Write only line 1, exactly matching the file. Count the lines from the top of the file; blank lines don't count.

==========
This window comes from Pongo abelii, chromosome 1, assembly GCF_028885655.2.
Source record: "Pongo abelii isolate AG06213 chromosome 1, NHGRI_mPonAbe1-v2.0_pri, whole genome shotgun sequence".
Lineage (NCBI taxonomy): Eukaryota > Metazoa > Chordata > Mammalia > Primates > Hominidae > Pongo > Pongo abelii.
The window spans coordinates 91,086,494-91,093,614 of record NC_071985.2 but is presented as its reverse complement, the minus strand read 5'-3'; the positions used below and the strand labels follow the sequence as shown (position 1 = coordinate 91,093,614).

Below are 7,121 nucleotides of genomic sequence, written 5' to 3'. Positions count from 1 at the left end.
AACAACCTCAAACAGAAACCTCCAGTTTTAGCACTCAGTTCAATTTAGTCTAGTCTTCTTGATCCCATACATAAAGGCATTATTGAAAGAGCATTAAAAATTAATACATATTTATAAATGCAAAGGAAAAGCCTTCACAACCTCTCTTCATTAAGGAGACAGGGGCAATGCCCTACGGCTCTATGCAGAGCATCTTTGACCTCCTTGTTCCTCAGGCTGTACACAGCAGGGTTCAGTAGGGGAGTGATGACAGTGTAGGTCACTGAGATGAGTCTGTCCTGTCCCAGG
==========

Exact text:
This window comes from Pongo abelii, chromosome 1, assembly GCF_028885655.2.